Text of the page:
Suddenly, your friend comes along and picks the book up off the ground saying, “Oh, you’re reading this? It’s a great book!”

You stare at him with shock and say, “How could you think such a horrible thing?! This book promotes murder and psychopaths! You monster!”

Your friend, bewildered by your response, ask why you’re so upset, so you proceed to open the book and point to the passage you just read.

Your friend laughs and says, “No silly, Klaus wasn’t killed just because he was ‘walking’, but because he was a Nazi who was hunting Jews. And Anne is a Jew. She had to kill him in order to survive.”

You respond, “Oh please. That’s such a bad excuse! No where in that passage does it say that!”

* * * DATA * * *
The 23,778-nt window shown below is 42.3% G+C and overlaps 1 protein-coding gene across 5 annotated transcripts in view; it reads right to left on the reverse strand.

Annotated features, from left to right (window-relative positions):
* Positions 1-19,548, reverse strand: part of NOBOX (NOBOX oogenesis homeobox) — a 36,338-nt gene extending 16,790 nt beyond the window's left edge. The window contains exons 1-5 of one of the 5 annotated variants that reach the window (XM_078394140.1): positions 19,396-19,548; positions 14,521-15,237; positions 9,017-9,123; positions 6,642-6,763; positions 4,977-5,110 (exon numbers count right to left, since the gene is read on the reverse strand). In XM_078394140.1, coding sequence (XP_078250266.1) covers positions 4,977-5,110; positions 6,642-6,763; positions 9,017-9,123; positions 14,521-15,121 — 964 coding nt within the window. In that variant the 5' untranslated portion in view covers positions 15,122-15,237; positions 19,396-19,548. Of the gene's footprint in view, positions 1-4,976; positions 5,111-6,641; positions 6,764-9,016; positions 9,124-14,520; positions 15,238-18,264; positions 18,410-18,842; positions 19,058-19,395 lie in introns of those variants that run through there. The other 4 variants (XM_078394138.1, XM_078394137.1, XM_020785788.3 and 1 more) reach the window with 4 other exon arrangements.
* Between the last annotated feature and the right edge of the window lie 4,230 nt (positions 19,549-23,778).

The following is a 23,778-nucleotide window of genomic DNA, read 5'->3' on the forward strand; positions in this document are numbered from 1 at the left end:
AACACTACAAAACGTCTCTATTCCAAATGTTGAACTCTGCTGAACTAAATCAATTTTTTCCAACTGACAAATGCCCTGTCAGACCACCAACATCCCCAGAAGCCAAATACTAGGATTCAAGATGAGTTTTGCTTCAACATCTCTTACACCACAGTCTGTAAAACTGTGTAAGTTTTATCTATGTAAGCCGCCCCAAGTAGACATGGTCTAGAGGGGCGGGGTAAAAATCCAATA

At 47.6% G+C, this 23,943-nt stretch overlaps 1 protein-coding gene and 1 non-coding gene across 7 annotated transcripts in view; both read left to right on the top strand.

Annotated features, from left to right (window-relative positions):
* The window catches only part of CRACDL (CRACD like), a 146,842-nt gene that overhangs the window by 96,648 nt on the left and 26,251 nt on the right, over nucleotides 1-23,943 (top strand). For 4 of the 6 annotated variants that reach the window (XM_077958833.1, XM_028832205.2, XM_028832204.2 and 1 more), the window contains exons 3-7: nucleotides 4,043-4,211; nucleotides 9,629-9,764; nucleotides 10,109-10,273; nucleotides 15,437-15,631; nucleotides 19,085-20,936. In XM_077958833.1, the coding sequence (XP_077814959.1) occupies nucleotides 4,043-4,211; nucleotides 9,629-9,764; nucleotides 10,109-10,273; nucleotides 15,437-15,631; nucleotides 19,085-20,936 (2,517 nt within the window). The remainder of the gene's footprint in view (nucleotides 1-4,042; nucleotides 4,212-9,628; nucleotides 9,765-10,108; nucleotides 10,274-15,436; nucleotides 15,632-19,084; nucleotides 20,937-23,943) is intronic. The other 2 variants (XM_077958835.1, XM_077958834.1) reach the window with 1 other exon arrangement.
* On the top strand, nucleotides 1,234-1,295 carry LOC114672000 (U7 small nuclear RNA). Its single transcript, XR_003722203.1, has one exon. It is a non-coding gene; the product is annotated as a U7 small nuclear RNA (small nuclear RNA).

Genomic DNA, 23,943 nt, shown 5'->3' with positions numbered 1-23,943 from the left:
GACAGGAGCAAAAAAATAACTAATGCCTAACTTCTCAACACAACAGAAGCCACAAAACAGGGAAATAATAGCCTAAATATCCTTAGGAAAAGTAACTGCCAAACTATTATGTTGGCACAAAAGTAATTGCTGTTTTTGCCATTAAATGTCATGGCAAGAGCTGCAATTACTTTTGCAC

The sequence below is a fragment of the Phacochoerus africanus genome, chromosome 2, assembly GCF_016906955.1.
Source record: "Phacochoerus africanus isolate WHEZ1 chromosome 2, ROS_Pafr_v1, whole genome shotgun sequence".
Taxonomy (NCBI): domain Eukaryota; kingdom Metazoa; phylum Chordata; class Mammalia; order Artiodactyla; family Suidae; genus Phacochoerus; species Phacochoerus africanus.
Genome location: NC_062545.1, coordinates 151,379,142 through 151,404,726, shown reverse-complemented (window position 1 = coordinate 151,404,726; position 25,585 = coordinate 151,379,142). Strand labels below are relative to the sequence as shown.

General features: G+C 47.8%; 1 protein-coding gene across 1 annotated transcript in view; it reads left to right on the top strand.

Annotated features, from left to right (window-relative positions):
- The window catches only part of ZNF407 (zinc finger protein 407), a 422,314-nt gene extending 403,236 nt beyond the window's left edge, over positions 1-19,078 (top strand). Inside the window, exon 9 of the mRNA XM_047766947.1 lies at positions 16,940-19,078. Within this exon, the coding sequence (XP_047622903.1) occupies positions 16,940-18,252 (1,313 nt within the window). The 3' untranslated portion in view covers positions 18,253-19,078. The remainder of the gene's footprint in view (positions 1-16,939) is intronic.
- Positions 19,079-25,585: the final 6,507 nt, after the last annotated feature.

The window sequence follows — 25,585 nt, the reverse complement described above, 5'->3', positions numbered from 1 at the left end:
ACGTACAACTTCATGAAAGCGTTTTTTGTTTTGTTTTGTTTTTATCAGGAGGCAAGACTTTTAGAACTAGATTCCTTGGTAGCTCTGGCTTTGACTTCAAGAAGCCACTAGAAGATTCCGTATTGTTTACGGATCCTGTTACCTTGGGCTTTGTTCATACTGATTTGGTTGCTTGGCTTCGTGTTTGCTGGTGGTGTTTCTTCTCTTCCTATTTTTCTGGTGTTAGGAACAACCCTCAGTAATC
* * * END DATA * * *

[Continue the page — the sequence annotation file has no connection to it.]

Your friend, still bewildered, proceeds to point to numerous other passages in the book showing how the Nazis were hunting down Jews and how Anne was trying to run away from them.

You then respond, “The book should be more clear then! What kind of author doesn’t put the context into every statement? How stupid do you have to be? It’s very obvious to me that Klaus was killed just because he was walking. And now you’re telling me all these ridiculous excuses.”

Your friend tries to explain further by pointing out that context in communication doesn’t need to be explicit in every statement for it to be clear. He goes on to say that Anne was an innocent girl who did nothing wrong and Klaus was a bad person.

You then respond, “What do you mean by ‘innocent’? Huh? What does that word mean in the book? And what do you mean by ‘bad’? Those words could mean anything!”

Your friend stares at you incredulously and shrugs his shoulders. He then proceeds to walk away, contemplating if he should remain friends with such a dense person.

FIN

A lecture I gave on Feb. 28th for Al-Balagh Academy on the subject of science and scientism.